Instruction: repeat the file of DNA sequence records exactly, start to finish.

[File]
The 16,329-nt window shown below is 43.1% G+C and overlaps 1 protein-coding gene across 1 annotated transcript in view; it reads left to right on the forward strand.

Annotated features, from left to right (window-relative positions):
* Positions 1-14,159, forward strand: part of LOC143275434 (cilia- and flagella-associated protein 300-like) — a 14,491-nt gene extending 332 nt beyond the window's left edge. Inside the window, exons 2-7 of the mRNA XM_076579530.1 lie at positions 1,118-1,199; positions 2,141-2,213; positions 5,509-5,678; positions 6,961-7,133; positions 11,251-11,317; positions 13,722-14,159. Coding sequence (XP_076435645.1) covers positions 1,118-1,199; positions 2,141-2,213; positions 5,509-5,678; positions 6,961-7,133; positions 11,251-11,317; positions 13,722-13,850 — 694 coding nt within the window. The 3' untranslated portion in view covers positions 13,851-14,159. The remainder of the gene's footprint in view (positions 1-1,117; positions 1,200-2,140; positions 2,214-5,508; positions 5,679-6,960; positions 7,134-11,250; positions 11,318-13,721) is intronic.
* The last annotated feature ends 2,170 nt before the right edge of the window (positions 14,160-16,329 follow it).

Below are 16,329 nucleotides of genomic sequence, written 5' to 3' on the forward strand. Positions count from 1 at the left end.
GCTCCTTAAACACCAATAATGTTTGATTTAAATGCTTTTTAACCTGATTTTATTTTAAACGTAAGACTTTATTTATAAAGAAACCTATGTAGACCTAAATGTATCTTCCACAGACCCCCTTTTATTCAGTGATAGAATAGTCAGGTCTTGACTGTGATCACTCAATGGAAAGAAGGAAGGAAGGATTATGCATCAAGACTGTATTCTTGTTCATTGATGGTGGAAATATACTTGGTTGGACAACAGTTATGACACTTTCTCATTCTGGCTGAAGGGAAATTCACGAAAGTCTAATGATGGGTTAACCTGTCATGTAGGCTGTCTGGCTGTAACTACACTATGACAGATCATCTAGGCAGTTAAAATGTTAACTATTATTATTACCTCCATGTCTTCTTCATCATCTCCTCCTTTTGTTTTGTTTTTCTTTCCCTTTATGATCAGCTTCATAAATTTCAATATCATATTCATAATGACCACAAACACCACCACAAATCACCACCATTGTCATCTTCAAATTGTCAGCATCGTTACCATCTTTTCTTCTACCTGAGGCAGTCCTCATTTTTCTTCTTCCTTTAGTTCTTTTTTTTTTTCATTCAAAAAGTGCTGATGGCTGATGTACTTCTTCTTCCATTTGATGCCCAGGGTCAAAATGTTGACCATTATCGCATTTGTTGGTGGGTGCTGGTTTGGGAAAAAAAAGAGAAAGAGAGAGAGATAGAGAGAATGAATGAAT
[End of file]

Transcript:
The 16,329-nt window shown below is 43.1% G+C and overlaps 1 protein-coding gene across 1 annotated transcript in view; it reads left to right on the forward strand.

Annotated features, from left to right (window-relative positions):
* Positions 1-14,159, forward strand: part of LOC143275434 (cilia- and flagella-associated protein 300-like) — a 14,491-nt gene extending 332 nt beyond the window's left edge. Inside the window, exons 2-7 of the mRNA XM_076579530.1 lie at positions 1,118-1,199; positions 2,141-2,213; positions 5,509-5,678; positions 6,961-7,133; positions 11,251-11,317; positions 13,722-14,159. Coding sequence (XP_076435645.1) covers positions 1,118-1,199; positions 2,141-2,213; positions 5,509-5,678; positions 6,961-7,133; positions 11,251-11,317; positions 13,722-13,850 — 694 coding nt within the window. The 3' untranslated portion in view covers positions 13,851-14,159. The remainder of the gene's footprint in view (positions 1-1,117; positions 1,200-2,140; positions 2,214-5,508; positions 5,679-6,960; positions 7,134-11,250; positions 11,318-13,721) is intronic.
* The last annotated feature ends 2,170 nt before the right edge of the window (positions 14,160-16,329 follow it).

Below are 16,329 nucleotides of genomic sequence, written 5' to 3' on the forward strand. Positions count from 1 at the left end.
GCTCCTTAAACACCAATAATGTTTGATTTAAATGCTTTTTAACCTGATTTTATTTTAAACGTAAGACTTTATTTATAAAGAAACCTATGTAGACCTAAATGTATCTTCCACAGACCCCCTTTTATTCAGTGATAGAATAGTCAGGTCTTGACTGTGATCACTCAATGGAAAGAAGGAAGGAAGGATTATGCATCAAGACTGTATTCTTGTTCATTGATGGTGGAAATATACTTGGTTGGACAACAGTTATGACACTTTCTCATTCTGGCTGAAGGGAAATTCACGAAAGTCTAATGATGGGTTAACCTGTCATGTAGGCTGTCTGGCTGTAACTACACTATGACAGATCATCTAGGCAGTTAAAATGTTAACTATTATTATTACCTCCATGTCTTCTTCATCATCTCCTCCTTTTGTTTTGTTTTTCTTTCCCTTTATGATCAGCTTCATAAATTTCAATATCATATTCATAATGACCACAAACACCACCACAAATCACCACCATTGTCATCTTCAAATTGTCAGCATCGTTACCATCTTTTCTTCTACCTGAGGCAGTCCTCATTTTTCTTCTTCCTTTAGTTCTTTTTTTTTTTCATTCAAAAAGTGCTGATGGCTGATGTACTTCTTCTTCCATTTGATGCCCAGGGTCAAAATGTTGACCATTATCGCATTTGTTGGTGGGTGCTGGTTTGGGAAAAAAAAGAGAAAGAGAGAGAGATAGAGAGAATGAATGAAT